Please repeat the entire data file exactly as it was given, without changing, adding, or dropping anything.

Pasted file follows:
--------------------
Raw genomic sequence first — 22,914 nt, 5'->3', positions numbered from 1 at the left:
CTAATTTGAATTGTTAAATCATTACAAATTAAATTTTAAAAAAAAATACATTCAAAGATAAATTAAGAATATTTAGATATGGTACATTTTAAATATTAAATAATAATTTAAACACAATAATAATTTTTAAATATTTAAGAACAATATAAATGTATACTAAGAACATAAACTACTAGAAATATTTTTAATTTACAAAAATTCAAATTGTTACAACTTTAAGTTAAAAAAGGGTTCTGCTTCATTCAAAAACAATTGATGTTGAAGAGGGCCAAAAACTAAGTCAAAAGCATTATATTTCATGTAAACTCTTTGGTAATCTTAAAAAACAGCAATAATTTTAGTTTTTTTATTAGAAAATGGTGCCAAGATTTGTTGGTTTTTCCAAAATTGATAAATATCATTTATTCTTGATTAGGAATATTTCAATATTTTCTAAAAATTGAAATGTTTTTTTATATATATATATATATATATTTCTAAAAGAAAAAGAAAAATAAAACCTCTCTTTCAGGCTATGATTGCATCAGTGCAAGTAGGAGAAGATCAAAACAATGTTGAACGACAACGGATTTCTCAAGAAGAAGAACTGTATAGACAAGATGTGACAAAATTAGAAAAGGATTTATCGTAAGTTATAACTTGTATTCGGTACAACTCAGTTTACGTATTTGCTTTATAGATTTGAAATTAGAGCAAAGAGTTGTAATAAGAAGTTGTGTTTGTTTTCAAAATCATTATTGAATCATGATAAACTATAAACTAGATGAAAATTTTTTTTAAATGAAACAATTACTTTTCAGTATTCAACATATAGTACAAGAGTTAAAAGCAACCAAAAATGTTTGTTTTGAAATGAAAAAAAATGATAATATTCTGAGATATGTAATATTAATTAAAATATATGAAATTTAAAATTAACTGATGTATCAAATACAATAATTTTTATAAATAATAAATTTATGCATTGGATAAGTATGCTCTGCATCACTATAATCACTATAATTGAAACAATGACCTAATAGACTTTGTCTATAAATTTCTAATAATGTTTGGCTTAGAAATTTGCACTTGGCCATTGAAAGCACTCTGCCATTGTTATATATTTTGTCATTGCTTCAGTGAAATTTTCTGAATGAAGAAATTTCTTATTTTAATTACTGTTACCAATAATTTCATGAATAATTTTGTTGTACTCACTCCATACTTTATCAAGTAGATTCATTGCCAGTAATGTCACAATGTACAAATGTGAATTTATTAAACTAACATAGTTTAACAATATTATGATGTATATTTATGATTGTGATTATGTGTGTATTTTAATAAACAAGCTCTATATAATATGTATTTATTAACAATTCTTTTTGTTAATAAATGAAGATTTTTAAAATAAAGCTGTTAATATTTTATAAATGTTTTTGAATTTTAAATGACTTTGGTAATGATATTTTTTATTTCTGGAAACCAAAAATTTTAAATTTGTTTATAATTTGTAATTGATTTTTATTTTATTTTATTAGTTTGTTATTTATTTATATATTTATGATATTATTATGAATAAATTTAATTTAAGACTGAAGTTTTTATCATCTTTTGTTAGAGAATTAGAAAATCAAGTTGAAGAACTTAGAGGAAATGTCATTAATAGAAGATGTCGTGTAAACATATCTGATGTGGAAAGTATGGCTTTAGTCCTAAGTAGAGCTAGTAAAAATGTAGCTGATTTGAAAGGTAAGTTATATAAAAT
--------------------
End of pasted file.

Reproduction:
Raw genomic sequence first — 22,914 nt, 5'->3', positions numbered from 1 at the left:
CTAATTTGAATTGTTAAATCATTACAAATTAAATTTTAAAAAAAAATACATTCAAAGATAAATTAAGAATATTTAGATATGGTACATTTTAAATATTAAATAATAATTTAAACACAATAATAATTTTTAAATATTTAAGAACAATATAAATGTATACTAAGAACATAAACTACTAGAAATATTTTTAATTTACAAAAATTCAAATTGTTACAACTTTAAGTTAAAAAAGGGTTCTGCTTCATTCAAAAACAATTGATGTTGAAGAGGGCCAAAAACTAAGTCAAAAGCATTATATTTCATGTAAACTCTTTGGTAATCTTAAAAAACAGCAATAATTTTAGTTTTTTTATTAGAAAATGGTGCCAAGATTTGTTGGTTTTTCCAAAATTGATAAATATCATTTATTCTTGATTAGGAATATTTCAATATTTTCTAAAAATTGAAATGTTTTTTTATATATATATATATATATATTTCTAAAAGAAAAAGAAAAATAAAACCTCTCTTTCAGGCTATGATTGCATCAGTGCAAGTAGGAGAAGATCAAAACAATGTTGAACGACAACGGATTTCTCAAGAAGAAGAACTGTATAGACAAGATGTGACAAAATTAGAAAAGGATTTATCGTAAGTTATAACTTGTATTCGGTACAACTCAGTTTACGTATTTGCTTTATAGATTTGAAATTAGAGCAAAGAGTTGTAATAAGAAGTTGTGTTTGTTTTCAAAATCATTATTGAATCATGATAAACTATAAACTAGATGAAAATTTTTTTTAAATGAAACAATTACTTTTCAGTATTCAACATATAGTACAAGAGTTAAAAGCAACCAAAAATGTTTGTTTTGAAATGAAAAAAAATGATAATATTCTGAGATATGTAATATTAATTAAAATATATGAAATTTAAAATTAACTGATGTATCAAATACAATAATTTTTATAAATAATAAATTTATGCATTGGATAAGTATGCTCTGCATCACTATAATCACTATAATTGAAACAATGACCTAATAGACTTTGTCTATAAATTTCTAATAATGTTTGGCTTAGAAATTTGCACTTGGCCATTGAAAGCACTCTGCCATTGTTATATATTTTGTCATTGCTTCAGTGAAATTTTCTGAATGAAGAAATTTCTTATTTTAATTACTGTTACCAATAATTTCATGAATAATTTTGTTGTACTCACTCCATACTTTATCAAGTAGATTCATTGCCAGTAATGTCACAATGTACAAATGTGAATTTATTAAACTAACATAGTTTAACAATATTATGATGTATATTTATGATTGTGATTATGTGTGTATTTTAATAAACAAGCTCTATATAATATGTATTTATTAACAATTCTTTTTGTTAATAAATGAAGATTTTTAAAATAAAGCTGTTAATATTTTATAAATGTTTTTGAATTTTAAATGACTTTGGTAATGATATTTTTTATTTCTGGAAACCAAAAATTTTAAATTTGTTTATAATTTGTAATTGATTTTTATTTTATTTTATTAGTTTGTTATTTATTTATATATTTATGATATTATTATGAATAAATTTAATTTAAGACTGAAGTTTTTATCATCTTTTGTTAGAGAATTAGAAAATCAAGTTGAAGAACTTAGAGGAAATGTCATTAATAGAAGATGTCGTGTAAACATATCTGATGTGGAAAGTATGGCTTTAGTCCTAAGTAGAGCTAGTAAAAATGTAGCTGATTTGAAAGGTAAGTTATATAAAAT